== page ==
In summary, our analysis of between-group differences revealed no selection bias considering sex, age, social background or educational level of the participants' parents or in time spent on studying and working when comparing the intervention group with the non-participants; thus our sample is representative of the target study population, nursing students.
Obstacles and dropout rates. The reasons for non-participation and for dropout were formally examined by a survey developed by the research team, see additional file 1. On two occasions, the questionnaire was distributed in connection with regular teaching in a full class. The reasons given by individuals present at the time of this questionnaire distribution who participated in the intervention between one to five occasions, but who chose not to complete it are shown below. The reasons given by nursing students offered to participate in the intervention but who chose not to do so are also shown (Table 5).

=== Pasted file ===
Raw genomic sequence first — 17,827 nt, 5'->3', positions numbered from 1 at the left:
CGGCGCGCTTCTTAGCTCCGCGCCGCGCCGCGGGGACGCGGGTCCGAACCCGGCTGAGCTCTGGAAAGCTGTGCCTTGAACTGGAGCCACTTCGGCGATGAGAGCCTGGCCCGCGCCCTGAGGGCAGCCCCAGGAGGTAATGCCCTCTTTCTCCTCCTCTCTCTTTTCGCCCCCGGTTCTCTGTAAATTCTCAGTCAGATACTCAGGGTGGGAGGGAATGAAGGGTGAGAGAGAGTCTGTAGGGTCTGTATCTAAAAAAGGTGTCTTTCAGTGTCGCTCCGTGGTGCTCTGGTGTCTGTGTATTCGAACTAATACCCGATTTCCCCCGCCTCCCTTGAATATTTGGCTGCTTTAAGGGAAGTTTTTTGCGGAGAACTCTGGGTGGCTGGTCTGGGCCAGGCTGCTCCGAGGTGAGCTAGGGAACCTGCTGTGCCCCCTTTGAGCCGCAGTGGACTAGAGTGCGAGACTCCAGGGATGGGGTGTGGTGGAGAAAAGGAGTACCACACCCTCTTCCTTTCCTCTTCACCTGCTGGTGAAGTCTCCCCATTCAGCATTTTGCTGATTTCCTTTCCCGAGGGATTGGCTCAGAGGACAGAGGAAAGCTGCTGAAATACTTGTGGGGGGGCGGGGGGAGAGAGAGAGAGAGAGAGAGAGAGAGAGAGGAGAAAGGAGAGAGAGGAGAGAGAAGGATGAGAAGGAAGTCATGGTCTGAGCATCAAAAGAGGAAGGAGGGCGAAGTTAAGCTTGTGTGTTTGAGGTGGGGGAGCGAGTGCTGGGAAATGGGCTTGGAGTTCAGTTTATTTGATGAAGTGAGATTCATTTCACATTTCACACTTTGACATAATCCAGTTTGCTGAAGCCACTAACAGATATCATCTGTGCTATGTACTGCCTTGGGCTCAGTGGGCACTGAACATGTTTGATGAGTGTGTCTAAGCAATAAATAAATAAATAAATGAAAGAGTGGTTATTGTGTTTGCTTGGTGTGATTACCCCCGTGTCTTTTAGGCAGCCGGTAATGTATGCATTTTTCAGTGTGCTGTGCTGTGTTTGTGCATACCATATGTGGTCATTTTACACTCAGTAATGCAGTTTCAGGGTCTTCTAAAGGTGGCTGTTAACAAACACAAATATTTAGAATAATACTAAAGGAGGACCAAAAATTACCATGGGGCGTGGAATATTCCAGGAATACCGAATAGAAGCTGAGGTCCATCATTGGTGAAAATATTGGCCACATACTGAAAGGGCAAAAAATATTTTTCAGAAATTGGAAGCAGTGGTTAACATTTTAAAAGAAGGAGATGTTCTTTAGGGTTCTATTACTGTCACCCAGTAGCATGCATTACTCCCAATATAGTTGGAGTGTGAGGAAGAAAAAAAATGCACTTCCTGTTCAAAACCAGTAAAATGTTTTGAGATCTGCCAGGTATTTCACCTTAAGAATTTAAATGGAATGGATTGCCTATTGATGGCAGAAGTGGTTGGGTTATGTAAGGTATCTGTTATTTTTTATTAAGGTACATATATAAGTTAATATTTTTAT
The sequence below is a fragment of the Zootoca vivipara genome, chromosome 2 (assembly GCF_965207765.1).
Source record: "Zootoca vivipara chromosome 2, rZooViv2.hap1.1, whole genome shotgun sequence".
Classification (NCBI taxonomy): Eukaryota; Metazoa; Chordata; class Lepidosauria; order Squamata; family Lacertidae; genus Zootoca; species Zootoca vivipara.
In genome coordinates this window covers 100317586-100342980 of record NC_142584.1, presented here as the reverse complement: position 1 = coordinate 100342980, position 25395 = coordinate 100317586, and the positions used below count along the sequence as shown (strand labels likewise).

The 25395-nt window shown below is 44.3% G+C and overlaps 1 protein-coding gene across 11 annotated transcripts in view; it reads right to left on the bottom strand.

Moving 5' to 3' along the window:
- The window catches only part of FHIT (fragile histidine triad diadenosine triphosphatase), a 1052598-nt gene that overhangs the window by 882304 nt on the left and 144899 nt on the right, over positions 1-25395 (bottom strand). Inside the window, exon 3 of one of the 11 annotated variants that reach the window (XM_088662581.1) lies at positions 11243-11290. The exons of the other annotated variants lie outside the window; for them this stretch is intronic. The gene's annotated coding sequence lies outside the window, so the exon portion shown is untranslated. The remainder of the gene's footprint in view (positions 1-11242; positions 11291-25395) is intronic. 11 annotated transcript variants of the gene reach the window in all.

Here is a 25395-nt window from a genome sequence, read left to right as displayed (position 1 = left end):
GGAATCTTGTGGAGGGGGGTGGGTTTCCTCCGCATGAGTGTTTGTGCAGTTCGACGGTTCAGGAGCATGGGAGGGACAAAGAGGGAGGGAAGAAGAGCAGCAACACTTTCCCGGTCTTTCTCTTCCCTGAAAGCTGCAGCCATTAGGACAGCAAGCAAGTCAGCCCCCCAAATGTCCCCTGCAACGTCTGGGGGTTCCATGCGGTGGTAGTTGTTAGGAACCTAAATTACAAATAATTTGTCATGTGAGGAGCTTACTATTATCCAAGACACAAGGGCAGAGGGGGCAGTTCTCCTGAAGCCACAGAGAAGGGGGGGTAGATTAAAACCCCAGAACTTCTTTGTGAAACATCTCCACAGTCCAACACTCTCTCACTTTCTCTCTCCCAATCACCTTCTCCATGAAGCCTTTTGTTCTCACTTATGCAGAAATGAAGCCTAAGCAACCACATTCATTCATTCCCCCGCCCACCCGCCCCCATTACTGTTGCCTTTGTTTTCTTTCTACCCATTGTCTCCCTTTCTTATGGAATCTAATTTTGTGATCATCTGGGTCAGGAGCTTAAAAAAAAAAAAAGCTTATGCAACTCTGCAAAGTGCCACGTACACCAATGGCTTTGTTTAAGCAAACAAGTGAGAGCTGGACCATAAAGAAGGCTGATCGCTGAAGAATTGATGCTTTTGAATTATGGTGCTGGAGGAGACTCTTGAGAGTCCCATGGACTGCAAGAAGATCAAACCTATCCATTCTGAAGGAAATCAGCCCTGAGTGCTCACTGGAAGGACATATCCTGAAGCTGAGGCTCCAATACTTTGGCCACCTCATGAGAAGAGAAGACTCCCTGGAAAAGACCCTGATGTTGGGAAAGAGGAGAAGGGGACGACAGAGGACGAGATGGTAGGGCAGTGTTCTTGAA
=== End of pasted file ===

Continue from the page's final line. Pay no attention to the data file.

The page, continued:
The table shows that the most common and most prominent reason for not completing the intervention was being busy with other tasks related to regular studies. In addition to this, time for leisure and extra work were mentioned to a lesser extent as reasons for not completing the intervention. Correspondingly, those who chose not to participate in the intervention stated mainly that studies and leisure interests were the reasons for this. In addition to the fixed response options contained in the questionnaire, it was also possible to add comments to a final open question. The qualitative analysis provided additional information. The results of the open-ended questions showed that those who answered (n=26) the open question primarily mentioned long distances as the main reasons for choosing not to participate in the intervention.